Immune Response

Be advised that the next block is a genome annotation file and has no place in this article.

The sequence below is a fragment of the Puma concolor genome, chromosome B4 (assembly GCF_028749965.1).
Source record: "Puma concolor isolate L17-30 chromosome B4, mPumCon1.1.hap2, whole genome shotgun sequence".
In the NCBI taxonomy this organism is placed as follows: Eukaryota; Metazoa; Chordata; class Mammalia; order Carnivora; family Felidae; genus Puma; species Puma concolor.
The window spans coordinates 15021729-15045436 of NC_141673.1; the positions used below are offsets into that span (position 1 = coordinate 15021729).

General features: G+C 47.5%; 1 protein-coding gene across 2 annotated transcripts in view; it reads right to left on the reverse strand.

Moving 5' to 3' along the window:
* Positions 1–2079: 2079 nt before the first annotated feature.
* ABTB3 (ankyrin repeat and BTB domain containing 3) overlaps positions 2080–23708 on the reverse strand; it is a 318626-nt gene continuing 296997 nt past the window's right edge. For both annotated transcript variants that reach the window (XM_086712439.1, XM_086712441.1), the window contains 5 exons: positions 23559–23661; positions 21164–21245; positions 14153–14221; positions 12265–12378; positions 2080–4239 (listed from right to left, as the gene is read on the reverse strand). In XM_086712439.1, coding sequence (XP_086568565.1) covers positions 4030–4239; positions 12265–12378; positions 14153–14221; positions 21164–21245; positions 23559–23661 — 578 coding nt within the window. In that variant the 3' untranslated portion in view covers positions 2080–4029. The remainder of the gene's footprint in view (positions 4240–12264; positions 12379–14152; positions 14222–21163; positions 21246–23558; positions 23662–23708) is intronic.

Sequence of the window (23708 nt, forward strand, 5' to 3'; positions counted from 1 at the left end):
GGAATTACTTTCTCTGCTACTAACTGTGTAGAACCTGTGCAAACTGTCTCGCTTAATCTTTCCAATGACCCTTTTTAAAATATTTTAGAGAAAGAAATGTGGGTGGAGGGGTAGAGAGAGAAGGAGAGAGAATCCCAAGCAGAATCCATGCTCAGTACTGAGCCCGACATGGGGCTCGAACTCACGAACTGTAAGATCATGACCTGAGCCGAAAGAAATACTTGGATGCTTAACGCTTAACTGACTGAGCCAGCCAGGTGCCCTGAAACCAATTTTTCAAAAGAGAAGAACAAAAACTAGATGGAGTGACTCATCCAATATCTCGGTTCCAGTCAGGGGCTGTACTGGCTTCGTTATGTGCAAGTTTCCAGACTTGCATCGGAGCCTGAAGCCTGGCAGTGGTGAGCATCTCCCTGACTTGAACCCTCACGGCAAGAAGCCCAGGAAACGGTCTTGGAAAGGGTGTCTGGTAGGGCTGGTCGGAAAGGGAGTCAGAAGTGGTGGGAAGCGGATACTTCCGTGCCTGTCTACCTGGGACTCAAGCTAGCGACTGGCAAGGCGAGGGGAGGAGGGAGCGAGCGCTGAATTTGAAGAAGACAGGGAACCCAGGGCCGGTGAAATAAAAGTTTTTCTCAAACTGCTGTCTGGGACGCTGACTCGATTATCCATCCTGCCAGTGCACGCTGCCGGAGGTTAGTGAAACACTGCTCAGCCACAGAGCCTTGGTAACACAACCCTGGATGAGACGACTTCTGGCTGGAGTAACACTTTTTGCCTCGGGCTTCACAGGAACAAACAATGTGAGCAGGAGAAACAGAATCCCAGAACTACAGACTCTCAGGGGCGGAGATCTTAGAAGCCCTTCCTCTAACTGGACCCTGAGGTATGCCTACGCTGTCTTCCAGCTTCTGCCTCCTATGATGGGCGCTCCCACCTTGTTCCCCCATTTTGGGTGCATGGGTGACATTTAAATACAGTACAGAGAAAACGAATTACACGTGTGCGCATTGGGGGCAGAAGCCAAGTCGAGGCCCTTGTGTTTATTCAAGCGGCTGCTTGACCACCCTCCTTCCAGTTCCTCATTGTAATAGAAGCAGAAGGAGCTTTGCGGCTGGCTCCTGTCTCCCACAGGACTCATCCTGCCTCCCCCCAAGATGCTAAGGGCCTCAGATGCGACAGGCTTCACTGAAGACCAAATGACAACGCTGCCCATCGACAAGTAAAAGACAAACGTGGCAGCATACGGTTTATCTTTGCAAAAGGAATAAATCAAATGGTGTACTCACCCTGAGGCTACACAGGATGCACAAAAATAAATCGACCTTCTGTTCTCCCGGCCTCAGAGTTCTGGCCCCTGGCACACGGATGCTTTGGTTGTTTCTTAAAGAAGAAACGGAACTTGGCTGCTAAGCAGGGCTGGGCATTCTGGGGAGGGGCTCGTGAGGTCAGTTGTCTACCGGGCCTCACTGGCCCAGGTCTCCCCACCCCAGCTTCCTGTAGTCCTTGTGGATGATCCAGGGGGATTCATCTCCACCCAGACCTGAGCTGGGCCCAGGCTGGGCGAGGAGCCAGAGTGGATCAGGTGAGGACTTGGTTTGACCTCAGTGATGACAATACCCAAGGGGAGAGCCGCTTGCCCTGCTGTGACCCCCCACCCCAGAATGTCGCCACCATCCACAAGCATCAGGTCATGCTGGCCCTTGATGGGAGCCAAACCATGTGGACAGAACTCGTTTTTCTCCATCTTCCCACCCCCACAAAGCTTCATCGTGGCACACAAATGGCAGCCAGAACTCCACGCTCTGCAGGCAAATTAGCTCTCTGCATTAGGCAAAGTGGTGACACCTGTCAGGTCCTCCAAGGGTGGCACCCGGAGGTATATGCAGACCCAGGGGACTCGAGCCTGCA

An immune response is a two-part assault on a pathogen. Both parts, the cell-mediated immune response and the humoral immune response, occur at the same time and require a specialized lymphocyte called a helper T cell. Steps O, ©, and G of Figure 47-7 on the next page show how an immune response is initiated. The first step occurs when a macrophage engulfs a pathogen. The macrophage then displays fragments of the pathogen's antigens on the surface of its own cell membrane. When the macrophage binds to a helper T cell with a receptor matching this antigen, the macrophage releases a cytokine called interleukin-1 (in-tuhr-LOO-kin). Cytokines are proteins that can affect the behavior of other immune cells. The release of interleukin-1 by the macrophage activates more helper T cells, which then release a second cytokine, interleukin-2.

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